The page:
The passing today of Davy Jones, the diminutive lead singer of the "Pre-Fab Four," also known as The Monkees, gives me pause, as does the demise of anyone who crossed my path in the days of my youth.
I never met Davy Jones and he wasn't my favorite Monkee -- Mike Nesmith, aka "Wool Hat," was my fave because he seemed smart, allegedly knew how to play his guitar and his mother invented Liquid Paper.
I actually had a connection to another Monkee, Peter Tork (nee Thorkelson), who attended my alma mater, Carleton College, for a time several years before I arrived and shared some of my professors before he gave up education for the music biz. And I was familiar with Mickey Dolenz from his role in "Circus Boy," a short-lived TV show.
But I have a direct link to the Monkees because I'm one of a relatively small (and dwindling) number of people who actually saw them perform "live." It was in the Summer of Love, 1967, at the now-departed Boston Garden, which was filled with screaming teenage girls and my cousin, Maynard McCorkle, and myself.
Here's how we got there: That summer, when I was 13 and gearing up for my freshman year at Brunswick High School in Brunswick, Maine, WBZ-AM was the sound of rock 'n' roll in northern New England. The best music of the period was right there at 1030 on your AM dial. And the 50,000-watt station was powerful and hip, or at least, trying to be. Its slogan that summer was "Love and Purity."
The Monkees were coming to town and WBZ had a contest to give away some tickets to lucky listeners who could complete the following phrase: "I love the Monkees and WBZ, 'cause..." Fill in the blank.
Yours truly got a postcard, filled it out with my entry and contact information and sent it off to Boston. Didn't think much more of it until one day I was sitting in a chair in King's Barbershop in Brunswick (long shuttered) and my father came in saying he'd heard my name on the radio and that I'd won two tickets to see the Monkees!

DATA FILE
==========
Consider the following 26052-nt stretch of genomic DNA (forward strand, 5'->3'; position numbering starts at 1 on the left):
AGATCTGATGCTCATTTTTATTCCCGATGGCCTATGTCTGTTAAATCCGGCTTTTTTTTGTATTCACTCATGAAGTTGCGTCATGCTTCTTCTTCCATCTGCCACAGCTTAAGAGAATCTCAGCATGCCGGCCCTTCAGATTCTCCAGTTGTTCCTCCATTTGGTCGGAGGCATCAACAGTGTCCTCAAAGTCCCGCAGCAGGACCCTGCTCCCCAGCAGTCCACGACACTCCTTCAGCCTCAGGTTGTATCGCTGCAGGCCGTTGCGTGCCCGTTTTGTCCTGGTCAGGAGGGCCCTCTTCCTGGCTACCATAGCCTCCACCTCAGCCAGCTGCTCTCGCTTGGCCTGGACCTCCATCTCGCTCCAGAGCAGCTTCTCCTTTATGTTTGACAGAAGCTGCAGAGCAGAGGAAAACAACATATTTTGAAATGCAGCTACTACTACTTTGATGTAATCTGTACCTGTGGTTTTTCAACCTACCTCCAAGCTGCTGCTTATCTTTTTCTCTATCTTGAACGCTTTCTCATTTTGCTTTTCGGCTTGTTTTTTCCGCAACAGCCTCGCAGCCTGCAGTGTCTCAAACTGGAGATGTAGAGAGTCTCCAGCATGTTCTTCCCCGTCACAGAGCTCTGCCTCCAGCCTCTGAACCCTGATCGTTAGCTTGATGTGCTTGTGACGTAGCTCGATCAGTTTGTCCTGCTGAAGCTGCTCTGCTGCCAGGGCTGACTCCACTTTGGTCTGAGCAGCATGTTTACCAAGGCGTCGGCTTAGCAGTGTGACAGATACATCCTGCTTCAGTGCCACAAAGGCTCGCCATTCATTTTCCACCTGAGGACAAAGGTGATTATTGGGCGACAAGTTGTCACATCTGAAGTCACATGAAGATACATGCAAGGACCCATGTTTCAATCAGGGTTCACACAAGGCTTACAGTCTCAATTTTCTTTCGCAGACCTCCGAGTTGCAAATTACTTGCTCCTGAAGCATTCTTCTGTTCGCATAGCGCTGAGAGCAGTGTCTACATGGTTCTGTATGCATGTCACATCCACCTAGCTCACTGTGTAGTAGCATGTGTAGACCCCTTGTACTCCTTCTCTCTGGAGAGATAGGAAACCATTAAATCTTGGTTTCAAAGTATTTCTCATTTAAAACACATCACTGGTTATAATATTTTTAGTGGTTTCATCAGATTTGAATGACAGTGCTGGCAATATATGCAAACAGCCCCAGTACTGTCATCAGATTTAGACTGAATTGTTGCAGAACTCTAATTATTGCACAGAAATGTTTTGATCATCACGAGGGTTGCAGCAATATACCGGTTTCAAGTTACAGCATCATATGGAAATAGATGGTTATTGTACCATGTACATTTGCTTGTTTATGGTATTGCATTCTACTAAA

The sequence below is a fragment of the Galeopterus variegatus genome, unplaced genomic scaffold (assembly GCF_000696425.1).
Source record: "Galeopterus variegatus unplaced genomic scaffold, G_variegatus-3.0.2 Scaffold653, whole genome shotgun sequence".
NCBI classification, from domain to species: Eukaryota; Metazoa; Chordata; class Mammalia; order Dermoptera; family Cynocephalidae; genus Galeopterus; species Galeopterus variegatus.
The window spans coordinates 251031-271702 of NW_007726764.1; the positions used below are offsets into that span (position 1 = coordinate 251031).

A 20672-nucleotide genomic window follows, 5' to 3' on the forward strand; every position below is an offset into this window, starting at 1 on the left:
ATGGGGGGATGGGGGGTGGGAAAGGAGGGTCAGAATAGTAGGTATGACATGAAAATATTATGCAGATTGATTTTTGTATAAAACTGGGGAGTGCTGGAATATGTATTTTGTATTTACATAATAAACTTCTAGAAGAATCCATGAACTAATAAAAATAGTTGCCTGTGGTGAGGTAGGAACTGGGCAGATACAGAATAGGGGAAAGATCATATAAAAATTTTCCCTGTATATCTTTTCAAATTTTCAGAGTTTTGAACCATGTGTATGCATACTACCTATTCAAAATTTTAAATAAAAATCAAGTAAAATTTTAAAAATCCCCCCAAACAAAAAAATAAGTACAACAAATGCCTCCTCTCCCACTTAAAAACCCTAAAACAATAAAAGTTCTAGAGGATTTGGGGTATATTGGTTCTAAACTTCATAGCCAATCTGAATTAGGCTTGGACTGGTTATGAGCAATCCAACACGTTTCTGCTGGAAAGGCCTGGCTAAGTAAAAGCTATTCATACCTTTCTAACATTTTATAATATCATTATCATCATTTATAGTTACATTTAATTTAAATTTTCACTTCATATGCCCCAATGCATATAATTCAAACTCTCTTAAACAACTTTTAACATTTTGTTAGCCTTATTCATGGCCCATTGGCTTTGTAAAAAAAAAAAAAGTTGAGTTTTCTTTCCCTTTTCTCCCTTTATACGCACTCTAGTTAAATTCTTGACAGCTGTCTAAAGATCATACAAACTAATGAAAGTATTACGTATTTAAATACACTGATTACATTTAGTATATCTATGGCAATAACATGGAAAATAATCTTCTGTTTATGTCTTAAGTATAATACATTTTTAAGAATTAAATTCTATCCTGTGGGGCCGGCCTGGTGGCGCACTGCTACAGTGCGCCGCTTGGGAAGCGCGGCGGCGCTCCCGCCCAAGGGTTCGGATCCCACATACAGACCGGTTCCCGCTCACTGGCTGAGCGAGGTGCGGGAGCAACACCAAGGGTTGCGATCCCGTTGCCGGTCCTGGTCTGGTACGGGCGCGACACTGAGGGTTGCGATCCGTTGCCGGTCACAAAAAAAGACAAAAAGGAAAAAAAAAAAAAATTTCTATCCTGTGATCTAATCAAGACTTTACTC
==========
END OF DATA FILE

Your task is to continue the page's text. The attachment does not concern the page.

My excitement was unbounded, but then there was the question of how to make the trip to see the show. I couldn't drive. My father had little interest. So after some negotiation we agreed to make the trip with my slightly younger cousin, Maynard, and his father, Henry McCorkle (also no longer with us.)
The four of us drove the three hours to Boston. Maynard and I went into the cavernous Garden and found our seats. My father and uncle repaired to the bar across the street. Maynard and I watched the short show during which the Monkees performed together and individually with much assistance from a group of backup musicians. The screaming was incredibly intense and non-stop.
After the show, we got back in the car and drove the three hours back up to Maine. It was a long and emotionally draining ride. But entirely worth it. We'd seen the Monkees and I'd won a contest, pretty much the only one I've won in close to 60 years of living.
So, how did I do it? Let me tell you. Here are the magic words I wrote down on the postcard during that summer that now seems like a sun-drenched, half-forgotten dream of long ago: "I love the Monkees and WBZ, 'cause 'I'm a Believer' in 'Love and Purity.' "
I still am, or at least I like to think I am. Rest in peace, Davy Jones.